Between 2002 and 2004, I was involved in my company’s effort to establish two development units in Serbia - first one in Novi Sad, then another one in Belgrade. The year before, in 2001, I had been business analyst in a project where we outsourced the software development to a company in Serbia and where the customer was situated in USA.
After we had managed the challenges of that project, we thought; why not establish our own development units down there? We were only around 15 people at my company (situated in Stockholm) back then and it was hard times for consultant firms. We simply saw the establishment of development units in Serbia as an opportunity to cut our development costs to increase our margins, and to be able to continue the development of our content management products. We calculated that we could hire approximately 7 skilled software developers for the same cost as one in Sweden. There was no need of a much more detailed business case than that.
I won’t go into details about the hardships that we faced during this period, but I can conclude that it was a successful endeavor even though I lost my hair and experienced the most stressful period in my life so far. It was one of those experiences that added ten years of experience in only two years.
Anyway, as product manager, project manager and requirements analyst in several projects I learned a few lessons about how to work with virtual teams for software development. Here are a few recommendations if you are up to a similar challenge:
- Expect a lot of overhead in terms of project management, requirements and test. Overall, the project will consume a lot more man-hours. Productivity will be significantly lower than if you would run the project at your own location. But since the cost per development hour is much lower, you will still be able to increase margins if the size of the project is big enough (minimum 1000 development hours).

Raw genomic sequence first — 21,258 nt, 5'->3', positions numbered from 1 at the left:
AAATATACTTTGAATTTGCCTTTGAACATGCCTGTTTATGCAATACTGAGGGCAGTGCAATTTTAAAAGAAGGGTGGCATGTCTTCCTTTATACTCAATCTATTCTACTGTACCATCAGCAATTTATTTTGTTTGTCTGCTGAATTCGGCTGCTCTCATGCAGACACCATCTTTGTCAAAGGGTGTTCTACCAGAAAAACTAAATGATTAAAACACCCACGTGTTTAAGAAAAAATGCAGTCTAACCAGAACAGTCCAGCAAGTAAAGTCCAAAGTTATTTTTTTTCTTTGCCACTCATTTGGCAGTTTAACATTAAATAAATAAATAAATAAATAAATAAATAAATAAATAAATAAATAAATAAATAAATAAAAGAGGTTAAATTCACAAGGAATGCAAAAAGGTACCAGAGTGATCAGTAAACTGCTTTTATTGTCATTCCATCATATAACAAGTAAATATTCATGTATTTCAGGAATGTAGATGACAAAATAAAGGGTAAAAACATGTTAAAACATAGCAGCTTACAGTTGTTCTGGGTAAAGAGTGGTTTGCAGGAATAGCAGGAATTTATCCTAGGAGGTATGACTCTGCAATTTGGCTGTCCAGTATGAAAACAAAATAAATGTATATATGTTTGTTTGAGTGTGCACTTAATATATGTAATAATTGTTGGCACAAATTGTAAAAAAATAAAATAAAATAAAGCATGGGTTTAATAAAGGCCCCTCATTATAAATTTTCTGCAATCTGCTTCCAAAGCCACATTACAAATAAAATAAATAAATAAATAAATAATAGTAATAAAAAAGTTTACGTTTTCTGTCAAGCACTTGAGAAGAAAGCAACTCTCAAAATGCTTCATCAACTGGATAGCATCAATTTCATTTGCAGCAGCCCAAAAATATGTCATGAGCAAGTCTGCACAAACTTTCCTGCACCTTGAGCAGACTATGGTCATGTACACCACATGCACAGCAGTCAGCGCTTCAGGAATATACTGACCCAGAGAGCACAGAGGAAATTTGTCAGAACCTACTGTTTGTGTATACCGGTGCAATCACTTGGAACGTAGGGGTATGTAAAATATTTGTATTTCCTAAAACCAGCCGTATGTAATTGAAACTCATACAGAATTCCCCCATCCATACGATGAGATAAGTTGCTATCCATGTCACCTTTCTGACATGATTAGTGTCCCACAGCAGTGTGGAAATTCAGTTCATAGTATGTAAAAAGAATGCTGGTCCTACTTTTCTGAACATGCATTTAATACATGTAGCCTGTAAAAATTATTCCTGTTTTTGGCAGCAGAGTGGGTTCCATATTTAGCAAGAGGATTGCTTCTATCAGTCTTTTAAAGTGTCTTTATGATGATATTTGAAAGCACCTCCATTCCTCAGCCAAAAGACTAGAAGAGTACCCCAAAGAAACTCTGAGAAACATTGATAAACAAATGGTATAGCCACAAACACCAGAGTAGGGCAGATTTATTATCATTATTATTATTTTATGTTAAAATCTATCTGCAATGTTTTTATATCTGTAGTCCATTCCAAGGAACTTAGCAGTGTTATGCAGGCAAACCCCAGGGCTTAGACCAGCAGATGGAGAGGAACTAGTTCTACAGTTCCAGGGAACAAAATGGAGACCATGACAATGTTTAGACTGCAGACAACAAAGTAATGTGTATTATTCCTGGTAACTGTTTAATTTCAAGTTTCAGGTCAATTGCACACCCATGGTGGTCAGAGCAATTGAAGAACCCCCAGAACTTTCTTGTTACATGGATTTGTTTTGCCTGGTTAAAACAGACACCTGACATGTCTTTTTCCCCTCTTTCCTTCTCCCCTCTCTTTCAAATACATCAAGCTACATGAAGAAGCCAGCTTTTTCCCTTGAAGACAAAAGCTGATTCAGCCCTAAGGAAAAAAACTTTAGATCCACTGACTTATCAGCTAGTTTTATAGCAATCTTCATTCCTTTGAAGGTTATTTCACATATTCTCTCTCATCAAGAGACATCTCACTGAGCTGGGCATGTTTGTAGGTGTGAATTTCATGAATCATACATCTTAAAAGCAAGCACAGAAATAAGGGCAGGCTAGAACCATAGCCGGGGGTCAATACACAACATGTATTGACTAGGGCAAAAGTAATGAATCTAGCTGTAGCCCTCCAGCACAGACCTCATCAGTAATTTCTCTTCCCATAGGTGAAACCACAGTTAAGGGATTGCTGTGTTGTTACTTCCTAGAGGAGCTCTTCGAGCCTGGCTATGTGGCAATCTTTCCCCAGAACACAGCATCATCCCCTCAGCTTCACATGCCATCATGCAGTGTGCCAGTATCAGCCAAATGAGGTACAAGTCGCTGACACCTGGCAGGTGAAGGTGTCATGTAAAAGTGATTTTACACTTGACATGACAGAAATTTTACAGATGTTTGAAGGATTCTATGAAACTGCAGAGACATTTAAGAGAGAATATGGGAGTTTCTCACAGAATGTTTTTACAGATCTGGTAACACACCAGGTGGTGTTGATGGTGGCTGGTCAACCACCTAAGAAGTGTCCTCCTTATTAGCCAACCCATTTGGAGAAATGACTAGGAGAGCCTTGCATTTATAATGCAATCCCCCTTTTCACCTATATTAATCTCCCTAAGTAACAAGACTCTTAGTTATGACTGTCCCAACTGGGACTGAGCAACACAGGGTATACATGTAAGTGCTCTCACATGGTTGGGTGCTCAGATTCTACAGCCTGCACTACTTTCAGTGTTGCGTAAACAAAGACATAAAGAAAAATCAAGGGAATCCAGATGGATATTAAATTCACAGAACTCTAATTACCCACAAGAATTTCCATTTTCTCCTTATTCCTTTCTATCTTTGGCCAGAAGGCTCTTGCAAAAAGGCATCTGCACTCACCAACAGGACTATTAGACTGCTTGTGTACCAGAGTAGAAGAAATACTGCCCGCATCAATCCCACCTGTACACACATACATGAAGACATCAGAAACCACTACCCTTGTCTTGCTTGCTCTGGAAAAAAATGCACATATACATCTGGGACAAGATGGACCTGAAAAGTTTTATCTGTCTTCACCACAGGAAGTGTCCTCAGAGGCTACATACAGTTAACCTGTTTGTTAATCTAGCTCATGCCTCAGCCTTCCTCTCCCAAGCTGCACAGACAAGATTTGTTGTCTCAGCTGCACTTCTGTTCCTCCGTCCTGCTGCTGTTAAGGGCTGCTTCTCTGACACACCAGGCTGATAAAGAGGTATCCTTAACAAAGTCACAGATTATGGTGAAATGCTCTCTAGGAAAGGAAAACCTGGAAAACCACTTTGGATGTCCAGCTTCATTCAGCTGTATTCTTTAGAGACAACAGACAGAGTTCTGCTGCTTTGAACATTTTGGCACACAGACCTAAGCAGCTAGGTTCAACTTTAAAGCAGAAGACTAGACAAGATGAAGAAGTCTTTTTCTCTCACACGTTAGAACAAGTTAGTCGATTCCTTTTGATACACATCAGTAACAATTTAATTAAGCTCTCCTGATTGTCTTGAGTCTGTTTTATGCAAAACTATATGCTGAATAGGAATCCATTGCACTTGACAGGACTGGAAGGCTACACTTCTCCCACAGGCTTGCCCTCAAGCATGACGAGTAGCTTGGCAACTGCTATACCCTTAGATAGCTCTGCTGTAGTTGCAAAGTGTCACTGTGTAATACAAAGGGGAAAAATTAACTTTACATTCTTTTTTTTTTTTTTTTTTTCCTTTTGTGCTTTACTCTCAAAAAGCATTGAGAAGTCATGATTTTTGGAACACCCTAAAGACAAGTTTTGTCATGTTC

- Ensure that you have a strong setup with a project manager, requirements analyst, test manager and architect at your own location. You then probably need to mirror that setup at the development unit. At least ensure that you have a project manager, lead developer and test manager at the development unit.
- Co-locate the team for a couple of weeks in the start of the project to learn to know each other and find ways to work together as a team. If you use the same team for several projects, you don’t have to repeat it for the next.
- Focus on visuals before text because of the language barrier. Use visual modeling and prototyping to communicate requirements and facilitate an understanding of what the project is to deliver. Use a common notation such as UML for modeling.
- Use tools that make it possible to trace the requirements to design, implementation and test.
- Use an easy-to-use web based issue management tool to define, delegate and follow up on tasks.
- Use a versioning system with branching that can be used for multi-site development.
- Make sure every team member has access to e-mail, IP-telephony and instant messaging and encourage them to use these when needed. But define some basic rules for when and for what to use these - you don't want to have IM conversations going on with each developer all day long.
- Make each developer write a diary (we used e-mail and hadn't discovered that we could use weblogs instead) about what he or she has done during the day and listing any issues they are dealing with.
- Set up a web based developer community (wiki) to share everything from instructions on how to set up development environments to code.
- Use a project workspace with a document repository where the latest version of all project and requirements documentation can be made accessible.
There is not much magic here. The magic you'll have to add to this recipe is the right people. With "the right people" I mean that they must have the right skills and the right attitude. Regardless of what you do of everything listed above, you won't succeed if you cannot get the right people to your team and keep them motivated.